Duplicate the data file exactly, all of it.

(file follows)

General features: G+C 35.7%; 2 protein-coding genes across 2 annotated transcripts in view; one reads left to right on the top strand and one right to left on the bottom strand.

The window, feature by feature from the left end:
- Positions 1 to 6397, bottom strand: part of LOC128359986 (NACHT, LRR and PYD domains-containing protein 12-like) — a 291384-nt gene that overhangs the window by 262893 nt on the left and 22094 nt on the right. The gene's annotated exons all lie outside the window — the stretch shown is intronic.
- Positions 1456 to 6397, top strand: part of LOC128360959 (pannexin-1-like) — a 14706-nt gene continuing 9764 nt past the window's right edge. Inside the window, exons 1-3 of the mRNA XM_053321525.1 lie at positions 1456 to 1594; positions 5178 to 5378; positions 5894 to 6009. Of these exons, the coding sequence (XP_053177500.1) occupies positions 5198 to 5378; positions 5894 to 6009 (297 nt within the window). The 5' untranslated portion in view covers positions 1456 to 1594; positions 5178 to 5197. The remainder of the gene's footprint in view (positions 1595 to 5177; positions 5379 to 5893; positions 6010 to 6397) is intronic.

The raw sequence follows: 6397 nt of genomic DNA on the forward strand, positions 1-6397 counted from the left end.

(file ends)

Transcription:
General features: G+C 35.7%; 2 protein-coding genes across 2 annotated transcripts in view; one reads left to right on the top strand and one right to left on the bottom strand.

The window, feature by feature from the left end:
- Positions 1 to 6397, bottom strand: part of LOC128359986 (NACHT, LRR and PYD domains-containing protein 12-like) — a 291384-nt gene that overhangs the window by 262893 nt on the left and 22094 nt on the right. The gene's annotated exons all lie outside the window — the stretch shown is intronic.
- Positions 1456 to 6397, top strand: part of LOC128360959 (pannexin-1-like) — a 14706-nt gene continuing 9764 nt past the window's right edge. Inside the window, exons 1-3 of the mRNA XM_053321525.1 lie at positions 1456 to 1594; positions 5178 to 5378; positions 5894 to 6009. Of these exons, the coding sequence (XP_053177500.1) occupies positions 5198 to 5378; positions 5894 to 6009 (297 nt within the window). The 5' untranslated portion in view covers positions 1456 to 1594; positions 5178 to 5197. The remainder of the gene's footprint in view (positions 1595 to 5177; positions 5379 to 5893; positions 6010 to 6397) is intronic.

The raw sequence follows: 6397 nt of genomic DNA on the forward strand, positions 1-6397 counted from the left end.